I've been playing with ZFS for quite a while, and was wondering how secure the disk encryption is for ZFS and how long it would hold up under a determined attack (I'm aware some of it has to do with key length, etc).

How does it compare (strength-wise) to other disk encryption technologies, such as TrueCrypt, dm-crypt/cryptsetup/LUKS, FileVault 2?


I'd say "very", since files are encrypted with AES in CCM mode (by default). However, AES per se is not a guarantee, much depends on how it is implemented.

And there is this sentence in the documentation that makesmade me wonder:

Review the following considerations when using the ZFS compression, deduplication, and encryption properties:

When a file is written, the data is compressed, encrypted, and the checksum is verified. Then, the data is deduplicated, if possible.

When a file is read, the checksum is verified and the data is decrypted. Then, the data is decompressed, if required.

As far as I understand, for the data to be deduplicated after encryption it should be the case that two files (or two blocks of data) are identical. But with the blocks being encrypted with AES, this has either a vanishingly small probability of being true (2-128 for the default aes-128-ccm), and therefore the time spent in deduplication checks might as well be saved altogether, or it means that two identical files will encrypt to identical encrypted files, which is only possible if the initialization vector is reused. Which is exactly what should not be done with a stream cipher, as AES in CCM mode boils down to.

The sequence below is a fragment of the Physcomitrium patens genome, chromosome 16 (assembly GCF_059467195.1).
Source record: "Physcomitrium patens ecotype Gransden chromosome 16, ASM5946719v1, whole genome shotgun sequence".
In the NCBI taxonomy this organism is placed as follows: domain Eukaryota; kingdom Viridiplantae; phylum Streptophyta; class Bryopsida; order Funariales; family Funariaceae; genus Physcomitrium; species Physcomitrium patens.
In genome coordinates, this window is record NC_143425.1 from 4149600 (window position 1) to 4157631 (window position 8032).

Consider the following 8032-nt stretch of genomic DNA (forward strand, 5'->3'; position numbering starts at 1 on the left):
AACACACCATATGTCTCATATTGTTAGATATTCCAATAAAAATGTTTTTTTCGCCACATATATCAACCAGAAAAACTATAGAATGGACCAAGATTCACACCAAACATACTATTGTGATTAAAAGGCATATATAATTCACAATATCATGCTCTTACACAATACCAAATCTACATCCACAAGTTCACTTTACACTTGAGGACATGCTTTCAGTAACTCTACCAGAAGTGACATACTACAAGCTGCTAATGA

On further search, however, I found that the IV constantly varies

by default we derive the IV from a combination of what dataset / object the block is for and also when (its transaction) written

and that the deduplication algorithm is then mainly useful with clones. It is also apparent from several sources that careful consideration has been given to security issues and implementation details.

In conclusion, I believe that the encryption defaults are very secure; if you feel the need for even higher security you can employ the slower aes-256-ccm algorithm. However, aes-128-ccm is outside of the reach of even the most determined cracker; past a certain level of determination, however, the weak point is your FS no longer, and you need to start thinking about, say, physical security.

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Data is encrypted using AES (Advanced Encryption Standard) with key lengths of 128, 192, and 256 in the CCM and GCM operation modes.

From Oracle Solaris Administration: ZFS File Systems > Encrypting ZFS File Systems

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